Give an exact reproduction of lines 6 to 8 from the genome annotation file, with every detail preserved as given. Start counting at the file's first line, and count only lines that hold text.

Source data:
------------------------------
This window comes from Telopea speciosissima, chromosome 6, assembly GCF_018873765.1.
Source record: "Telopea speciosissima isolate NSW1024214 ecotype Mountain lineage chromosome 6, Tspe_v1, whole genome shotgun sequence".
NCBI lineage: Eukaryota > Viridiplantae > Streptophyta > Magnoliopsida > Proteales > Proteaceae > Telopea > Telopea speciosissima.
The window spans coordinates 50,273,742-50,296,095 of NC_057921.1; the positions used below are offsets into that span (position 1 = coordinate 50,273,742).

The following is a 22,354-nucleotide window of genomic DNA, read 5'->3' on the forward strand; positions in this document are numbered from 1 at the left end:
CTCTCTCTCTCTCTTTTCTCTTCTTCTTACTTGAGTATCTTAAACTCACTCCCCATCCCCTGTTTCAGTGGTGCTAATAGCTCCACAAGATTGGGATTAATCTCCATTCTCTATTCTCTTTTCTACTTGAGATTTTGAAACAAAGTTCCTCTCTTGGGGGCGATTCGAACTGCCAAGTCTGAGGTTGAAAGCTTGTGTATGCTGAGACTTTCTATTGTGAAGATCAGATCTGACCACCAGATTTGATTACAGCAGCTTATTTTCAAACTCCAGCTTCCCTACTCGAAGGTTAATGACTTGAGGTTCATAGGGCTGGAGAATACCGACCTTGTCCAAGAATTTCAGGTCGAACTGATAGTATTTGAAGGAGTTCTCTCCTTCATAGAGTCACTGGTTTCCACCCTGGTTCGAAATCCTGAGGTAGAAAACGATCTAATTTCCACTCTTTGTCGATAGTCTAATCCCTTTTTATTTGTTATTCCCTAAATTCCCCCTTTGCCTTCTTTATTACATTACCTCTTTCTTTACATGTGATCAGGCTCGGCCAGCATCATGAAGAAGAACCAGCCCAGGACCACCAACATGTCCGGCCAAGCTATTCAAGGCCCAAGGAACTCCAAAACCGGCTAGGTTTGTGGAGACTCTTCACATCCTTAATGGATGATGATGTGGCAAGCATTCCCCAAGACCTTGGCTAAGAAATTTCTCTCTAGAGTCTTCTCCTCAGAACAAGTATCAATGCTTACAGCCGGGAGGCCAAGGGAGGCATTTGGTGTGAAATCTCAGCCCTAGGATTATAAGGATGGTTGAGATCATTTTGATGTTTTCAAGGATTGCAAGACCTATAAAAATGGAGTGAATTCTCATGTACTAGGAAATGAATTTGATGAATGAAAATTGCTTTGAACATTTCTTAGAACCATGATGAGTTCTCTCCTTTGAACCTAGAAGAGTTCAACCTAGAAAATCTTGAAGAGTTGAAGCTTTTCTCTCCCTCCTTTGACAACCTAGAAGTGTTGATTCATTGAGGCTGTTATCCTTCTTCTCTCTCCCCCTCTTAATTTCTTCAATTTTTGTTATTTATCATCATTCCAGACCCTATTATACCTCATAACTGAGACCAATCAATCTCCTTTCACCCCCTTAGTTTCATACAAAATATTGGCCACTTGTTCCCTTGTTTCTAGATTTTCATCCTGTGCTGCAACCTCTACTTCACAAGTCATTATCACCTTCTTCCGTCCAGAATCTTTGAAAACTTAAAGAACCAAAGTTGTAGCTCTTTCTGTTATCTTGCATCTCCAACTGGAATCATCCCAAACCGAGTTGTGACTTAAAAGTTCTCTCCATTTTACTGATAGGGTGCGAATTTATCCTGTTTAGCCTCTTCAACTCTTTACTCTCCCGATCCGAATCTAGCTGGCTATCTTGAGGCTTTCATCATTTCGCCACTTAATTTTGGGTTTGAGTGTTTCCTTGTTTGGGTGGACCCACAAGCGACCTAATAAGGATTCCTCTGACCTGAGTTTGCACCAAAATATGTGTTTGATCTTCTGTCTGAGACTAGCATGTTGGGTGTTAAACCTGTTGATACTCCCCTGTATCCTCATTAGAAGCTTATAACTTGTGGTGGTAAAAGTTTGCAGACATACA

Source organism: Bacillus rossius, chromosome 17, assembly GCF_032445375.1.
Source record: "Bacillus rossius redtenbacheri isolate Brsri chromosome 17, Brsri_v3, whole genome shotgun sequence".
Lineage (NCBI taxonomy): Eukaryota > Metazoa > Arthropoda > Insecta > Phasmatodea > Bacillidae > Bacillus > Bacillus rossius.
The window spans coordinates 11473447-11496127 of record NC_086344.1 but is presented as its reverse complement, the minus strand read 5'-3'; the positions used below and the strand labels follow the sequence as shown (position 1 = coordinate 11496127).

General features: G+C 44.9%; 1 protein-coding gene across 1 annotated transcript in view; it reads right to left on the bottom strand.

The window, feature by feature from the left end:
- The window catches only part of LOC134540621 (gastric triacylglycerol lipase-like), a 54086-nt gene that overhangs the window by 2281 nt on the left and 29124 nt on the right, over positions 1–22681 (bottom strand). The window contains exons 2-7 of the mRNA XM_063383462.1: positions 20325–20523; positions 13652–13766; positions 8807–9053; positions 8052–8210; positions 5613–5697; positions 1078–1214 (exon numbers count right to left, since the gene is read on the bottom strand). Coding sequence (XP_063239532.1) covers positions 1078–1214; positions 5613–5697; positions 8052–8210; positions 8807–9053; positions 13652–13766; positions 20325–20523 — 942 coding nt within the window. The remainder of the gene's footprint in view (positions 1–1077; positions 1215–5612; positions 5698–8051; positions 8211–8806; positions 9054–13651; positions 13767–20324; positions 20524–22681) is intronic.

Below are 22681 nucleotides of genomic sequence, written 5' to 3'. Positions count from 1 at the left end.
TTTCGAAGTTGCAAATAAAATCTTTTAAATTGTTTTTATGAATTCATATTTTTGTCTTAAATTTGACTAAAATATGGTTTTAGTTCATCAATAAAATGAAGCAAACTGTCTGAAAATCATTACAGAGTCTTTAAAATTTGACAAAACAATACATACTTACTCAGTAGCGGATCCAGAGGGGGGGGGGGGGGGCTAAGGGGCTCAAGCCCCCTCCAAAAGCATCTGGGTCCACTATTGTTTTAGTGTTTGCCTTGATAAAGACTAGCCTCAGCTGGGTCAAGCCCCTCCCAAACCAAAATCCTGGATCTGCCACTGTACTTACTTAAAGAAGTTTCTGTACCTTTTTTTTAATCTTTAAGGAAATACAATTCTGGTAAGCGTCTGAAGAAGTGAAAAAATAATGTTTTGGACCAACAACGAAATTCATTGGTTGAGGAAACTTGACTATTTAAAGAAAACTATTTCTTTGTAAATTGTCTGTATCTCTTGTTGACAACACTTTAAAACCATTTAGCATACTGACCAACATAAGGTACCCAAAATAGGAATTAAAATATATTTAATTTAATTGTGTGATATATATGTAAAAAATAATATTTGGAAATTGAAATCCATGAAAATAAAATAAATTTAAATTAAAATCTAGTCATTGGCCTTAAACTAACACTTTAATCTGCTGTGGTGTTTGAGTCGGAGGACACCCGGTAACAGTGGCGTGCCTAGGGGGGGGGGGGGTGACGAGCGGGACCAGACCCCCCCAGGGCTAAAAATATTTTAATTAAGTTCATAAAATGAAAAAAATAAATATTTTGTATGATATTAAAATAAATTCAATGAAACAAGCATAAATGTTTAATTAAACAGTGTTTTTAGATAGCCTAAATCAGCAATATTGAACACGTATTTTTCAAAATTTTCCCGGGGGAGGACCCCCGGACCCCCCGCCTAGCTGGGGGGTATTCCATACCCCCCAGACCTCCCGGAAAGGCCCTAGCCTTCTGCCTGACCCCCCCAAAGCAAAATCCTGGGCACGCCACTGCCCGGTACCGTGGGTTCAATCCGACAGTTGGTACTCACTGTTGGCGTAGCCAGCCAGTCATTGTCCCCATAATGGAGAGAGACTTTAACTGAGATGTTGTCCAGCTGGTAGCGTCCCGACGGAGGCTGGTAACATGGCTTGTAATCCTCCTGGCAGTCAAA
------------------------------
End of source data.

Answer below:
CTCTCTCTCTCTCTTTTCTCTTCTTCTTACTTGAGTATCTTAAACTCACTCCCCATCCCCTGTTTCAGTGGTGCTAATAGCTCCACAAGATTGGGATTAATCTCCATTCTCTATTCTCTTTTCTACTTGAGATTTTGAAACAAAGTTCCTCTCTTGGGGGCGATTCGAACTGCCAAGTCTGAGGTTGAAAGCTTGTGTATGCTGAGACTTTCTATTGTGAAGATCAGATCTGACCACCAGATTTGATTACAGCAGCTTATTTTCAAACTCCAGCTTCCCTACTCGAAGGTTAATGACTTGAGGTTCATAGGGCTGGAGAATACCGACCTTGTCCAAGAATTTCAGGTCGAACTGATAGTATTTGAAGGAGTTCTCTCCTTCATAGAGTCACTGGTTTCCACCCTGGTTCGAAATCCTGAGGTAGAAAACGATCTAATTTCCACTCTTTGTCGATAGTCTAATCCCTTTTTATTTGTTATTCCCTAAATTCCCCCTTTGCCTTCTTTATTACATTACCTCTTTCTTTACATGTGATCAGGCTCGGCCAGCATCATGAAGAAGAACCAGCCCAGGACCACCAACATGTCCGGCCAAGCTATTCAAGGCCCAAGGAACTCCAAAACCGGCTAGGTTTGTGGAGACTCTTCACATCCTTAATGGATGATGATGTGGCAAGCATTCCCCAAGACCTTGGCTAAGAAATTTCTCTCTAGAGTCTTCTCCTCAGAACAAGTATCAATGCTTACAGCCGGGAGGCCAAGGGAGGCATTTGGTGTGAAATCTCAGCCCTAGGATTATAAGGATGGTTGAGATCATTTTGATGTTTTCAAGGATTGCAAGACCTATAAAAATGGAGTGAATTCTCATGTACTAGGAAATGAATTTGATGAATGAAAATTGCTTTGAACATTTCTTAGAACCATGATGAGTTCTCTCCTTTGAACCTAGAAGAGTTCAACCTAGAAAATCTTGAAGAGTTGAAGCTTTTCTCTCCCTCCTTTGACAACCTAGAAGTGTTGATTCATTGAGGCTGTTATCCTTCTTCTCTCTCCCCCTCTTAATTTCTTCAATTTTTGTTATTTATCATCATTCCAGACCCTATTATACCTCATAACTGAGACCAATCAATCTCCTTTCACCCCCTTAGTTTCATACAAAATATTGGCCACTTGTTCCCTTGTTTCTAGATTTTCATCCTGTGCTGCAACCTCTACTTCACAAGTCATTATCACCTTCTTCCGTCCAGAATCTTTGAAAACTTAAAGAACCAAAGTTGTAGCTCTTTCTGTTATCTTGCATCTCCAACTGGAATCATCCCAAACCGAGTTGTGACTTAAAAGTTCTCTCCATTTTACTGATAGGGTGCGAATTTATCCTGTTTAGCCTCTTCAACTCTTTACTCTCCCGATCCGAATCTAGCTGGCTATCTTGAGGCTTTCATCATTTCGCCACTTAATTTTGGGTTTGAGTGTTTCCTTGTTTGGGTGGACCCACAAGCGACCTAATAAGGATTCCTCTGACCTGAGTTTGCACCAAAATATGTGTTTGATCTTCTGTCTGAGACTAGCATGTTGGGTGTTAAACCTGTTGATACTCCCCTGTATCCTCATTAGAAGCTTATAACTTGTGGTGGTAAAAGTTTGCAGACATACA

Source organism: Bacillus rossius, chromosome 17, assembly GCF_032445375.1.
Source record: "Bacillus rossius redtenbacheri isolate Brsri chromosome 17, Brsri_v3, whole genome shotgun sequence".